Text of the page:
Every child gets a little nervous their first day of school: there are new kids to meet, strange surroundings and unknown expectations. Plus, the food isn't all that great. Horse shows aren't much different to the green ...Every child gets a little nervous their first day of school: there are new kids to meet, strange surroundings and unknown expectations. Plus, the food isn't all that great. Horse shows aren't much different to the green ...
Every child gets a little nervous their first day of school: there are new kids to meet, strange surroundings and unknown expectations. Plus, the food isn’t all that great. Horse shows aren’t much different to the green horse. Despite all of your training, when your inexperienced horse arrives at his first competition, he may just simply fall apart. Here are some tips to help make your horse’s first show a successful one.
Introduce your horse gradually to the idea of performing his job away from home. Find a local show where you can haul-in your horse for the day and just hang out. Think of it as a dress rehearsal. You and your horse can wear comfortable schooling attire. Lead him around the show grounds. Lunge him in the warm-up ring. Let him hear the loudspeaker. If all goes well, saddle up for a casual ride. In some circles, this day at the show is called "camping out". It’s a chance to gauge how your horse reacts to the commotion, and a low-pressure opportunity to acquaint him with his new career.
The next step is to choose a suitable show for your horse’s debut. Keep this first experience a positive one by giving more concern to a quiet, well-managed environment rather than to the actual classes offered. Does the facility have a ring where you can safely lunge your horse to settle his nerves? Is the area surrounding the show ring inviting, or is it fraught with distractions like a city park, a busy street, or a noisy grandstand? Are the other exhibitors likely to be considerate of someone on a green horse, or will it be kamikaze time in the warm-up ring? Some schooling shows keep the arena open during the lunch break, allowing you to acquaint your horse with the announcer’s booth and the concession stand. Call ahead and see if this is a possibility. You must choose your horse’s first show wisely, lest you end up terrorizing the poor animal.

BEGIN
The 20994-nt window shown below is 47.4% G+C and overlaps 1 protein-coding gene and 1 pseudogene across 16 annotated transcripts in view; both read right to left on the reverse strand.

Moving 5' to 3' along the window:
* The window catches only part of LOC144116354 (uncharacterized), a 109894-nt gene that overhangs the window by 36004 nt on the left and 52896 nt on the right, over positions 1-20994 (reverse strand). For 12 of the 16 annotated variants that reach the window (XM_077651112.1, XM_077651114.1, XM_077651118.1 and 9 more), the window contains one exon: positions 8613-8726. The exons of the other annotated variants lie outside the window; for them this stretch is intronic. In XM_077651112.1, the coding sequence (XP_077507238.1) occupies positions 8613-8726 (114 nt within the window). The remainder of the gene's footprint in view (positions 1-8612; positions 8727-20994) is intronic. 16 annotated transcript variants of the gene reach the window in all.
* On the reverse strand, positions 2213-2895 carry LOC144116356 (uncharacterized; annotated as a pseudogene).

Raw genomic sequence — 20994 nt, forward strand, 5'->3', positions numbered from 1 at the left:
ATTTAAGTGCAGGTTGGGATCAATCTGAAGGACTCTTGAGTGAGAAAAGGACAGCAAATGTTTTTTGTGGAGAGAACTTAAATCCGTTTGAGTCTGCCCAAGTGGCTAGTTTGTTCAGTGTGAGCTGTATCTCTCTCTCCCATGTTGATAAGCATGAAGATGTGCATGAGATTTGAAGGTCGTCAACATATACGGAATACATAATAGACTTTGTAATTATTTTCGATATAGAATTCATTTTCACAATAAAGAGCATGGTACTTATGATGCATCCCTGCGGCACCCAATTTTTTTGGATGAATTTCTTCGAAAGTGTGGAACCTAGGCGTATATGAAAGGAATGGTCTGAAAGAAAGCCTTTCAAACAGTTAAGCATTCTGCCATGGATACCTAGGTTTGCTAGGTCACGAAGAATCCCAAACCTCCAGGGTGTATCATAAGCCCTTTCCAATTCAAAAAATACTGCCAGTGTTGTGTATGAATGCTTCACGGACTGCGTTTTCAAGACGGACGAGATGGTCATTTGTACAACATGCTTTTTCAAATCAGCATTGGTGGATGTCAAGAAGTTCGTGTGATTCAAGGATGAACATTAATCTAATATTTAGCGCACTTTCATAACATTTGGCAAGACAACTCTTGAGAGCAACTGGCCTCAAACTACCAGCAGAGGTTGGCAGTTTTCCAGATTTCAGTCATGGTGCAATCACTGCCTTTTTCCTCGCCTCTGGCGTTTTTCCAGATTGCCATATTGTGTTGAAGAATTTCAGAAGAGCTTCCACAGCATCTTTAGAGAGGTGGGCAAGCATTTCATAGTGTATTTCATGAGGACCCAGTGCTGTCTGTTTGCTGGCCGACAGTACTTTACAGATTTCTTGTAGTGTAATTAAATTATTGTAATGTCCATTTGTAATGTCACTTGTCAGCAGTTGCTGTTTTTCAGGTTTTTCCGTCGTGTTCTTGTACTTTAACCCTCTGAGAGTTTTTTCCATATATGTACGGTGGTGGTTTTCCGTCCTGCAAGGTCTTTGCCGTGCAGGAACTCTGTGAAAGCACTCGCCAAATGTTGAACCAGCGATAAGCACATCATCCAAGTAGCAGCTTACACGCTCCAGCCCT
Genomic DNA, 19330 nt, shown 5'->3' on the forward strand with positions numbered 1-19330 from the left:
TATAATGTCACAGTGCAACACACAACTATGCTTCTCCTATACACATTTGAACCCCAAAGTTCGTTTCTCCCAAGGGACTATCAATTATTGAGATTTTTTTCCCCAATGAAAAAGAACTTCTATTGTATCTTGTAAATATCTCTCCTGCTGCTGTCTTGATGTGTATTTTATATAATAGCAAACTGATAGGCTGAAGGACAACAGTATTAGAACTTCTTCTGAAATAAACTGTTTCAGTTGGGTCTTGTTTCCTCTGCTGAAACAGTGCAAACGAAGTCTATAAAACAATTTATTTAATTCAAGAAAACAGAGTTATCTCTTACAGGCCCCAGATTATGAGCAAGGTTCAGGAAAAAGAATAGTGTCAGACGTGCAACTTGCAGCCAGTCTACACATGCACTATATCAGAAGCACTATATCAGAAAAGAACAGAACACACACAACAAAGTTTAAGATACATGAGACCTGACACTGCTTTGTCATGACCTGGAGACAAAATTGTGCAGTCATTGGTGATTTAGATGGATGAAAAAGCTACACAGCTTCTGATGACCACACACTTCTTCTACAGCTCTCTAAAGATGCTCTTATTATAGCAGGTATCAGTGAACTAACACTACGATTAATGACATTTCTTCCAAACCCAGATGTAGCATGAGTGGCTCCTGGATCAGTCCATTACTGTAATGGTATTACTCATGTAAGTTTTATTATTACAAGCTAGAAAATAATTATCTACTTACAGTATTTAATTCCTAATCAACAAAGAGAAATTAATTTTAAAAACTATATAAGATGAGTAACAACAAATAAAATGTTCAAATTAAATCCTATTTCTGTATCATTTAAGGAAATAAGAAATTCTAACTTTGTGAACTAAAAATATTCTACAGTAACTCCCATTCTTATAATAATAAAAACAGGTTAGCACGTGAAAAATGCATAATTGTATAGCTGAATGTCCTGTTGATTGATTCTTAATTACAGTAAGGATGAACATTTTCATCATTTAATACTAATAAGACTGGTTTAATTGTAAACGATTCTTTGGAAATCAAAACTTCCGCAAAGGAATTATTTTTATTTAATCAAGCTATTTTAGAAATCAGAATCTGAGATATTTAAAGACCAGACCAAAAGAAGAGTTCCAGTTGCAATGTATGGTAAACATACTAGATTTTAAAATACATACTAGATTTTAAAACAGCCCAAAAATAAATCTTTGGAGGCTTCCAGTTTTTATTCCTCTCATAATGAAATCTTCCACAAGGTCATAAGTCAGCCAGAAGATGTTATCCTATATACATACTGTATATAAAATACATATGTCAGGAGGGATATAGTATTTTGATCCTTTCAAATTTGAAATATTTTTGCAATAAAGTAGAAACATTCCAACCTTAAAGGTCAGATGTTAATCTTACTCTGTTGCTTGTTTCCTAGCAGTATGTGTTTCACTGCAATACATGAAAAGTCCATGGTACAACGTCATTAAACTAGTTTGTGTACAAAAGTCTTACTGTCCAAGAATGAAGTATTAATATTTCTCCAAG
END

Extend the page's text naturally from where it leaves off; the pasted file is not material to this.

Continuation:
Finally, plan an agenda for the big day. Give yourself plenty of time in the morning to lunge your horse and let him settle in. Your first class should probably be just for schooling. Pay your entry fee, but turn your number upside down. This tells the judge that you’re not vying for a ribbon. Without disrupting the flow of the class, or disturbing the other entrants, this will allow you to take your time picking up your leads, walk a bit longer, or perhaps make a few circles without feeling the pressure to go for a prize. If your horse schools well, decide on a few classes whose routines will be familiar to your horse. For example, don’t choose a horsemanship class if you’ve never practiced movements like figure eights or serpentines. And if you’re only jumping crossrails at home, don’t over-face your young hunter by entering a green hunter class because, well, "the fences don’t look that high."
It’s important not to intimidate or challenge your horse at this stage. Aim to keep him relaxed, and build his confidence. At the next show, you can ask more of him. Let him get used to kindergarten before pressing him into high school!